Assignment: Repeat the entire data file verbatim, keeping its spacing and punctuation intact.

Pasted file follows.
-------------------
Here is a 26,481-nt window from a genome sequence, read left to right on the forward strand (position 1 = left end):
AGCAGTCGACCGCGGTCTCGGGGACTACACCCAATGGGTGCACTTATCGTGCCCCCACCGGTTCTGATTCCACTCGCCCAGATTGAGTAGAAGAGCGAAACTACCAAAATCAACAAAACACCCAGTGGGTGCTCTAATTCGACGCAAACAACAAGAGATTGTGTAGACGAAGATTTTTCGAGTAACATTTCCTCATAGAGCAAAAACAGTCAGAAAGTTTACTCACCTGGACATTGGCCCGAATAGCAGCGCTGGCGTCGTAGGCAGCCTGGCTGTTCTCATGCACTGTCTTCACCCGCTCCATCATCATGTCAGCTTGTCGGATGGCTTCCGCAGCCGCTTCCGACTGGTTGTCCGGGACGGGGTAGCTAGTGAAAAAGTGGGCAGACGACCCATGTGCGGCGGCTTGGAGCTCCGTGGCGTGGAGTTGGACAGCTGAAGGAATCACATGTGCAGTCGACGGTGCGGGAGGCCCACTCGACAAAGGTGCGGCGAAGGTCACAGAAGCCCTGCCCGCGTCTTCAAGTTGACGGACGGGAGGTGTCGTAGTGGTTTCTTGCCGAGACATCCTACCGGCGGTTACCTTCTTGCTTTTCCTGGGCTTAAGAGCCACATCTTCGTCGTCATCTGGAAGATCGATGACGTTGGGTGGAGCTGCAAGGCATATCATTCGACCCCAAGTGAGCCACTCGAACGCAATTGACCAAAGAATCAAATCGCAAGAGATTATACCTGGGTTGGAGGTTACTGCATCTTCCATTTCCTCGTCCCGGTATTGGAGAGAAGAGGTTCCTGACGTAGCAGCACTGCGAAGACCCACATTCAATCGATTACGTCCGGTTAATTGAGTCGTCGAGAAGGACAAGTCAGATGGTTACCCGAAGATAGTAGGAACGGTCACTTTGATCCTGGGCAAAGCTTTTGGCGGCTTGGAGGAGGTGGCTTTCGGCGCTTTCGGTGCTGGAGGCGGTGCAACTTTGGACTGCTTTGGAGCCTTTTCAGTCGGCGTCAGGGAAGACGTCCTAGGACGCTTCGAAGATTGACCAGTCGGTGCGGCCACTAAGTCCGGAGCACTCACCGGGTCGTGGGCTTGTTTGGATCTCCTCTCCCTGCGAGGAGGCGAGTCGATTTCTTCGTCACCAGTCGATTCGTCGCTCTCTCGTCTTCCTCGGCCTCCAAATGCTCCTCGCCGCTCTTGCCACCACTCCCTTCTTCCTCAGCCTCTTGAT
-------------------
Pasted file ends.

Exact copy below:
Here is a 26,481-nt window from a genome sequence, read left to right on the forward strand (position 1 = left end):
AGCAGTCGACCGCGGTCTCGGGGACTACACCCAATGGGTGCACTTATCGTGCCCCCACCGGTTCTGATTCCACTCGCCCAGATTGAGTAGAAGAGCGAAACTACCAAAATCAACAAAACACCCAGTGGGTGCTCTAATTCGACGCAAACAACAAGAGATTGTGTAGACGAAGATTTTTCGAGTAACATTTCCTCATAGAGCAAAAACAGTCAGAAAGTTTACTCACCTGGACATTGGCCCGAATAGCAGCGCTGGCGTCGTAGGCAGCCTGGCTGTTCTCATGCACTGTCTTCACCCGCTCCATCATCATGTCAGCTTGTCGGATGGCTTCCGCAGCCGCTTCCGACTGGTTGTCCGGGACGGGGTAGCTAGTGAAAAAGTGGGCAGACGACCCATGTGCGGCGGCTTGGAGCTCCGTGGCGTGGAGTTGGACAGCTGAAGGAATCACATGTGCAGTCGACGGTGCGGGAGGCCCACTCGACAAAGGTGCGGCGAAGGTCACAGAAGCCCTGCCCGCGTCTTCAAGTTGACGGACGGGAGGTGTCGTAGTGGTTTCTTGCCGAGACATCCTACCGGCGGTTACCTTCTTGCTTTTCCTGGGCTTAAGAGCCACATCTTCGTCGTCATCTGGAAGATCGATGACGTTGGGTGGAGCTGCAAGGCATATCATTCGACCCCAAGTGAGCCACTCGAACGCAATTGACCAAAGAATCAAATCGCAAGAGATTATACCTGGGTTGGAGGTTACTGCATCTTCCATTTCCTCGTCCCGGTATTGGAGAGAAGAGGTTCCTGACGTAGCAGCACTGCGAAGACCCACATTCAATCGATTACGTCCGGTTAATTGAGTCGTCGAGAAGGACAAGTCAGATGGTTACCCGAAGATAGTAGGAACGGTCACTTTGATCCTGGGCAAAGCTTTTGGCGGCTTGGAGGAGGTGGCTTTCGGCGCTTTCGGTGCTGGAGGCGGTGCAACTTTGGACTGCTTTGGAGCCTTTTCAGTCGGCGTCAGGGAAGACGTCCTAGGACGCTTCGAAGATTGACCAGTCGGTGCGGCCACTAAGTCCGGAGCACTCACCGGGTCGTGGGCTTGTTTGGATCTCCTCTCCCTGCGAGGAGGCGAGTCGATTTCTTCGTCACCAGTCGATTCGTCGCTCTCTCGTCTTCCTCGGCCTCCAAATGCTCCTCGCCGCTCTTGCCACCACTCCCTTCTTCCTCAGCCTCTTGAT